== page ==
For many awestruck visitors, the grand displays of art and other examples of American industrial, cultural, and technological accomplishment were a source of national pride: "By displaying the diverse forces that'd made us, it drew us together and helped shape a national identity. It reminded us of what we wanted to be. No wonder poet Katherine Lee Bates visited the fair and then went home to write America the Beautiful. The startling thing about that was her phrase, 'Thine alabaster cities gleam.' For that line described the pavilions of the fair far more accurately than any existing American city!" (source).
For the exposition, Czech composer Antonín Dvorak created his famous New World Symphony and American songwriter Scott Joplin performed his ragtime hits. Inspired by the 'White City,' L. Frank Baum wrote about a fabulous Emerald City in The Wizard of Oz. To advocates of "the city beautiful" movement which hoped to encourage moral and civic virtue through urban beautification, the "White City" would become the model for city planning in Washington, D.C. and for public buildings in general for at least the next fifty years (source-1 and source-2).
Others viewed the 1893 Exposition as a celebration of the new consumer society ushering in the Twentieth Century. At a seminar held at the fair, historian Frederick Jackson Turner would announce his famous thesis on "The Significance of the American Frontier in American History"--namely, that it disappeared in 1893 (source), and, as another source puts it, "America's transformation from a society of farms and owner-operated businesses at the start of the 1800s to the industrialized, corporate-controlled urban society" was becoming evident to many: "The exposition ushered in a new age of consumerism with introduction of brand names -- Cream of Wheat, Shredded Wheat, Pabst Beer, Aunt Jemina's syrup and Juicy Fruit gum-- destined to become as much a part of Americana as the Ferris Wheel, carbonated soda and hamburger, which also were popularized at the fair" (source).
Souvenir items, like these coins honoring Columbus' "discovery"
of America, were good money-makers for the Fair sponsors.
(Left) Queen Isabella, designed by Caroline Peddle Ball;
(Right) Columbus, designed by Auguste Saint-Gaudens.
However, more skeptical voices could also be heard. One source noted that the Exposition's popularity may have had more to do with the Midway Plaisance which was a cross between a carnival and a kind of nineteenth-century Disney World: "While the public may have been awestruck by the grandeur of the architecture and impressed by the array of consumer products, what kept them at the fair was the Midway Plaisance, a commercially-sponsored self-contained amusement area. It featured popular entertainment such as German beer halls, the original Ferris Wheel, Buffalo Bill's Wild West Show and exotic dancers" (source).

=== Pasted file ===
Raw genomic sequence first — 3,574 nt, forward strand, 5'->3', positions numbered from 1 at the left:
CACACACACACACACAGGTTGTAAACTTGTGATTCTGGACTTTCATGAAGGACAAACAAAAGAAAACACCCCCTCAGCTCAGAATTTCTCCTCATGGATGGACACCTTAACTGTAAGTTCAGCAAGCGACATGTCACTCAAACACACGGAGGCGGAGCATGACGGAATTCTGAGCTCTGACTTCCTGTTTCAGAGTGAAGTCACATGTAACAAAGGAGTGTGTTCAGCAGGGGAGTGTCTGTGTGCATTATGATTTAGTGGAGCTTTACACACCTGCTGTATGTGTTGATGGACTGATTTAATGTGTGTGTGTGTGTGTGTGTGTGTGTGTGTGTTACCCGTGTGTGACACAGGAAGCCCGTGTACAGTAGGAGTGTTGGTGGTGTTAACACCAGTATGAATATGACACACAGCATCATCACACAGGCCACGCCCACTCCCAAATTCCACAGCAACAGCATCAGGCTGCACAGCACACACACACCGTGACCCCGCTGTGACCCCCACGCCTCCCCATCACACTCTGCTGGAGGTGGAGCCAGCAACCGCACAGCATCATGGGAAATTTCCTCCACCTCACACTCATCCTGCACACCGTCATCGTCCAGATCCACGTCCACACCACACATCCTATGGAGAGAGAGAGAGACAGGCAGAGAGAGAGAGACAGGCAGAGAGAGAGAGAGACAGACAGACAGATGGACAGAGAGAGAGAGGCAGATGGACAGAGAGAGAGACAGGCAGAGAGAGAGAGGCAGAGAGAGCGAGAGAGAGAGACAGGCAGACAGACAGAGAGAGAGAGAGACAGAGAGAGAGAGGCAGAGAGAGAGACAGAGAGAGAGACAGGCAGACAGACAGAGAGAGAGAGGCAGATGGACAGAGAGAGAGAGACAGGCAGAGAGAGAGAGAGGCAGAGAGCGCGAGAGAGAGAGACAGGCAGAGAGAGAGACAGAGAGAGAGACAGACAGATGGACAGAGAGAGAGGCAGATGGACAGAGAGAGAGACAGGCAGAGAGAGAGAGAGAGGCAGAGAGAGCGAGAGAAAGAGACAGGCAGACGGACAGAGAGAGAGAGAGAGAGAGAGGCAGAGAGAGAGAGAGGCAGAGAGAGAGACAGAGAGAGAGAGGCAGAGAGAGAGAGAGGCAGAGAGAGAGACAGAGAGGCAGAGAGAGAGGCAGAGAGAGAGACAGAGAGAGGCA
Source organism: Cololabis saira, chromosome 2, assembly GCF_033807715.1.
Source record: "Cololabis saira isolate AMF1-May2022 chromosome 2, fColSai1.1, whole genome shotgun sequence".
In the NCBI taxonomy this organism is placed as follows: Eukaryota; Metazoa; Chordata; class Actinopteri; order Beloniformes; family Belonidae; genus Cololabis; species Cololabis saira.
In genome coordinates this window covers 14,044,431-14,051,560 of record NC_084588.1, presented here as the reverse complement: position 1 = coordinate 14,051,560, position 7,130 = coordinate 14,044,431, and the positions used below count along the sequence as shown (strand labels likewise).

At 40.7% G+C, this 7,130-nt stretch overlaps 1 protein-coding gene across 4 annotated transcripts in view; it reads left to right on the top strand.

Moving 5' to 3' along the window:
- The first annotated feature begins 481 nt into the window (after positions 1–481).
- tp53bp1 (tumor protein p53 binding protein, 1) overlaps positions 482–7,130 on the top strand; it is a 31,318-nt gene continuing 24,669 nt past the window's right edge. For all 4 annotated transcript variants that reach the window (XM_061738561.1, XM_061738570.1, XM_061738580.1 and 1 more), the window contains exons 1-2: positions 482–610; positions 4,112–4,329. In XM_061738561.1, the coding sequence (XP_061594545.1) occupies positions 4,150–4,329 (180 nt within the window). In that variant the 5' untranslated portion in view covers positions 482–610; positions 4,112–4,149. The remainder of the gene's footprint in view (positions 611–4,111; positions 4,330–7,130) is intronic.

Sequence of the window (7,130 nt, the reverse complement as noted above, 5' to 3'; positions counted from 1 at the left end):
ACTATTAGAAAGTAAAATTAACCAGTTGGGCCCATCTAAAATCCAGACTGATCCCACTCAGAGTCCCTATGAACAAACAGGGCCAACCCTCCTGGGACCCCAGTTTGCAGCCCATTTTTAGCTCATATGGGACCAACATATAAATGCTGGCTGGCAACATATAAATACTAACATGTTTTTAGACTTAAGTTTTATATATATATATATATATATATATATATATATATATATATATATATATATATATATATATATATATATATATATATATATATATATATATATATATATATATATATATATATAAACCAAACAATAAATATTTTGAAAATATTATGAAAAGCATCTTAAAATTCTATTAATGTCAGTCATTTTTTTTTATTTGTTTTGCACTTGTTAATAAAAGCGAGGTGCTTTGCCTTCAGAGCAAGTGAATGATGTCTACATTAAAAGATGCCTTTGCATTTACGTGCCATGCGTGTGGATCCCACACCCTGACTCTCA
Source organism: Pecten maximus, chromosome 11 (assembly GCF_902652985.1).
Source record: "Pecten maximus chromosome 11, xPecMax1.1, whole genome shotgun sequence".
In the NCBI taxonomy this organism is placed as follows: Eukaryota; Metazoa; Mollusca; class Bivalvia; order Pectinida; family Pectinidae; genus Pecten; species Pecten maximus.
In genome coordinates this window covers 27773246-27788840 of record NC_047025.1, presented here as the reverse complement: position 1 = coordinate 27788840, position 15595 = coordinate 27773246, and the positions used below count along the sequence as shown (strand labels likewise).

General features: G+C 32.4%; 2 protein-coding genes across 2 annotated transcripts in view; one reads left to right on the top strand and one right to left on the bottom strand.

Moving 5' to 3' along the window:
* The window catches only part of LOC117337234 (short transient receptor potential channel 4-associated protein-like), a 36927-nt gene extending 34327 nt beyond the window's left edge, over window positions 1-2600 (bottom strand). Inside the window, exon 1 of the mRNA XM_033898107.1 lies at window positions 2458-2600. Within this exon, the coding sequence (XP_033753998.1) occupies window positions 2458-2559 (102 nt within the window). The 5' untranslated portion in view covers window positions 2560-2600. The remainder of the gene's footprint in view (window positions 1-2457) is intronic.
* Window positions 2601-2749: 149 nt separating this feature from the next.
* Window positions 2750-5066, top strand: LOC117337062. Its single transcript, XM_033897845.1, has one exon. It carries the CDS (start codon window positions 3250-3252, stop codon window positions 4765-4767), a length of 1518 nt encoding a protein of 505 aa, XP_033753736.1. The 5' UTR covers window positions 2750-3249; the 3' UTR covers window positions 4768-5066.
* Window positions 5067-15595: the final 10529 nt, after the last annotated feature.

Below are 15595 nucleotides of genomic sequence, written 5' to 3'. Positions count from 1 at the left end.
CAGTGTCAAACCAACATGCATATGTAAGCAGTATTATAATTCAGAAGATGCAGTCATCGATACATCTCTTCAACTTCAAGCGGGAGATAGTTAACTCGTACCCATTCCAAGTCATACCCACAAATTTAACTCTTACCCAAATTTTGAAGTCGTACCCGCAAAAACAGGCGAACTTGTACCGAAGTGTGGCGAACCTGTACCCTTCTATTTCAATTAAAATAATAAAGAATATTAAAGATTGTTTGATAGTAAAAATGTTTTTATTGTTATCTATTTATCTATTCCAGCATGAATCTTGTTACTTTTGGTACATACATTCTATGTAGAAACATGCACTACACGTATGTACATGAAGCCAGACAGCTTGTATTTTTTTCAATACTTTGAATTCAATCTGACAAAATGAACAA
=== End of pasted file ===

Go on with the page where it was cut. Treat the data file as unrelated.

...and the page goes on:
The 264 ft. tall and
very popular Ferris
by George Ferris
"Chicago Day" with
a grand chorus and
Buffalo Bill's Wild
West Show starring
both Indians and the
Even more serious criticism of the Exposition was offered by an up-and-coming American architect with new ideas about the future of American identity and architectural design. Louis Sullivan, inventor of the skyscraper and designer of the Exposition's Golden Doorway (see below), described the influence of the Beaux-Arts architecture at the fair as a contagious virus and offered the following, oft-quoted prediction:
The virus of the World’s Fair, after a period of incubation in the architectural profession and in the population at large, especially the influential, began to show unmistakable signs of the nature of the contagion. There came a violent outbreak of the Classic and the Renaissance in the East, which slowly spread westward, contaminating all that it touched, both at its source and outward. . . .
The damage wrought by the World’s Fair will last for half a century from its date, if not longer. It has penetrated deep into the constitution of the American mind, effecting there lesions significant of dementia. (source)
Strong language! To innovative architects like Sullivan and his draftsman Frank Lloyd Wright, the White City was America's tribute to its Old World past rather than to its New World future. Sullivan's colorful design for the Transportation Building with its prominent "Golden Doorway" was a deliberate repudiation of the gleaming white Beaux-Arts style of the Court of Honor buildings, and the French Commissioner of Decorative Arts, André Bouilhet, would later declare that it was the only "truly original " building at the Fair. He added, "and it has the special merit of recalling no European building" (source).
The Transportation Building, World's
Columbian Exposition 1893 by
Frank Russell Green. This "Golden
Doorway" designed by Louis Sullivan
broke with the neoclassic standards
of the White City.
The Water Gate, World's
1893 by Charles Courtney
Curran. Typical Beaux-Arts